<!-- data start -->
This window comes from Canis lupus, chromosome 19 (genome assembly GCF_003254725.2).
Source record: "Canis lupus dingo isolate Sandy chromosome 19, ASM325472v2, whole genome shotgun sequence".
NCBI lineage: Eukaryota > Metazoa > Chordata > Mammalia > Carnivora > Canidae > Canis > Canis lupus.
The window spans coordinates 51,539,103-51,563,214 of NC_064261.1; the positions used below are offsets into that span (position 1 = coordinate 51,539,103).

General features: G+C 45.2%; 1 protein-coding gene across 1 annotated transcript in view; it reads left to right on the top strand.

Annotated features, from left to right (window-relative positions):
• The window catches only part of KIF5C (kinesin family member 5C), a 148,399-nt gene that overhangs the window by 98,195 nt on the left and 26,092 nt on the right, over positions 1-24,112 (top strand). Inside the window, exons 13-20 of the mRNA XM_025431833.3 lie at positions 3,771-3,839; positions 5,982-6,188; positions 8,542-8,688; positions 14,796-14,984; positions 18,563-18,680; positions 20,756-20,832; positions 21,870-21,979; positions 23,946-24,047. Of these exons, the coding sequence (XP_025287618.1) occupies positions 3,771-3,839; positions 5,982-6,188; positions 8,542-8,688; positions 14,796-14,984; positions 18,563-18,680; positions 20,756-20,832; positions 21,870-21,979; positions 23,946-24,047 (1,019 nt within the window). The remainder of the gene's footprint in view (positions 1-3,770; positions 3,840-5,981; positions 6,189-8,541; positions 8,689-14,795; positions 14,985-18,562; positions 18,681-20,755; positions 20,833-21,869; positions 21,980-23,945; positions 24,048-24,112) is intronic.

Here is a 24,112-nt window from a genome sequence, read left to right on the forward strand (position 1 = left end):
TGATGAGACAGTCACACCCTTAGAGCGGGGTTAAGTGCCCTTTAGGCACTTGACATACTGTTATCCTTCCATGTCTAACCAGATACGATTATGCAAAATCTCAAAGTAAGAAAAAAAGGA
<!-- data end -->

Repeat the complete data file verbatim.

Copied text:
This window comes from Canis lupus, chromosome 19 (genome assembly GCF_003254725.2).
Source record: "Canis lupus dingo isolate Sandy chromosome 19, ASM325472v2, whole genome shotgun sequence".
NCBI lineage: Eukaryota > Metazoa > Chordata > Mammalia > Carnivora > Canidae > Canis > Canis lupus.
The window spans coordinates 51,539,103-51,563,214 of NC_064261.1; the positions used below are offsets into that span (position 1 = coordinate 51,539,103).

General features: G+C 45.2%; 1 protein-coding gene across 1 annotated transcript in view; it reads left to right on the top strand.

Annotated features, from left to right (window-relative positions):
• The window catches only part of KIF5C (kinesin family member 5C), a 148,399-nt gene that overhangs the window by 98,195 nt on the left and 26,092 nt on the right, over positions 1-24,112 (top strand). Inside the window, exons 13-20 of the mRNA XM_025431833.3 lie at positions 3,771-3,839; positions 5,982-6,188; positions 8,542-8,688; positions 14,796-14,984; positions 18,563-18,680; positions 20,756-20,832; positions 21,870-21,979; positions 23,946-24,047. Of these exons, the coding sequence (XP_025287618.1) occupies positions 3,771-3,839; positions 5,982-6,188; positions 8,542-8,688; positions 14,796-14,984; positions 18,563-18,680; positions 20,756-20,832; positions 21,870-21,979; positions 23,946-24,047 (1,019 nt within the window). The remainder of the gene's footprint in view (positions 1-3,770; positions 3,840-5,981; positions 6,189-8,541; positions 8,689-14,795; positions 14,985-18,562; positions 18,681-20,755; positions 20,833-21,869; positions 21,980-23,945; positions 24,048-24,112) is intronic.

Here is a 24,112-nt window from a genome sequence, read left to right on the forward strand (position 1 = left end):
TGATGAGACAGTCACACCCTTAGAGCGGGGTTAAGTGCCCTTTAGGCACTTGACATACTGTTATCCTTCCATGTCTAACCAGATACGATTATGCAAAATCTCAAAGTAAGAAAAAAAGGA